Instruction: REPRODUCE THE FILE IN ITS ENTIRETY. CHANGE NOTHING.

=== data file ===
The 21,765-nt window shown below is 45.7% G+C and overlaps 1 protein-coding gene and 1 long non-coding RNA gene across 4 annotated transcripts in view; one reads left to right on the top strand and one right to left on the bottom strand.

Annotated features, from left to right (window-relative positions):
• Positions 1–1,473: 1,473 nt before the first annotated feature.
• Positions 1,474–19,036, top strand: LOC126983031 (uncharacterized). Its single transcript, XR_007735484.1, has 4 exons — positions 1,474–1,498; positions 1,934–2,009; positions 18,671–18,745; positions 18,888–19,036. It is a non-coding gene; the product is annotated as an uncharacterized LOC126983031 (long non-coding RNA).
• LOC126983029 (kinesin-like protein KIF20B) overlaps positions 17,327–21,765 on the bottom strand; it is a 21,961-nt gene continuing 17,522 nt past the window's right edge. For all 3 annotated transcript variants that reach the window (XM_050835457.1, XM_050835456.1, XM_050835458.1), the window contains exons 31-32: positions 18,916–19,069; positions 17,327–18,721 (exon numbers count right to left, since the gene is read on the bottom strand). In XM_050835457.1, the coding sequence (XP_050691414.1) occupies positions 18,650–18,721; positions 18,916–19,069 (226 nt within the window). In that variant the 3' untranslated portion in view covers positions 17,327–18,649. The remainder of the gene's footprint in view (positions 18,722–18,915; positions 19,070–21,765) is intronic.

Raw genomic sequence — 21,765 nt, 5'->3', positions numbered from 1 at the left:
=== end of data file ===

The 21,765-nt window shown below is 45.7% G+C and overlaps 1 protein-coding gene and 1 long non-coding RNA gene across 4 annotated transcripts in view; one reads left to right on the top strand and one right to left on the bottom strand.

Annotated features, from left to right (window-relative positions):
• Positions 1–1,473: 1,473 nt before the first annotated feature.
• Positions 1,474–19,036, top strand: LOC126983031 (uncharacterized). Its single transcript, XR_007735484.1, has 4 exons — positions 1,474–1,498; positions 1,934–2,009; positions 18,671–18,745; positions 18,888–19,036. It is a non-coding gene; the product is annotated as an uncharacterized LOC126983031 (long non-coding RNA).
• LOC126983029 (kinesin-like protein KIF20B) overlaps positions 17,327–21,765 on the bottom strand; it is a 21,961-nt gene continuing 17,522 nt past the window's right edge. For all 3 annotated transcript variants that reach the window (XM_050835457.1, XM_050835456.1, XM_050835458.1), the window contains exons 31-32: positions 18,916–19,069; positions 17,327–18,721 (exon numbers count right to left, since the gene is read on the bottom strand). In XM_050835457.1, the coding sequence (XP_050691414.1) occupies positions 18,650–18,721; positions 18,916–19,069 (226 nt within the window). In that variant the 3' untranslated portion in view covers positions 17,327–18,649. The remainder of the gene's footprint in view (positions 18,722–18,915; positions 19,070–21,765) is intronic.

Raw genomic sequence — 21,765 nt, 5'->3', positions numbered from 1 at the left: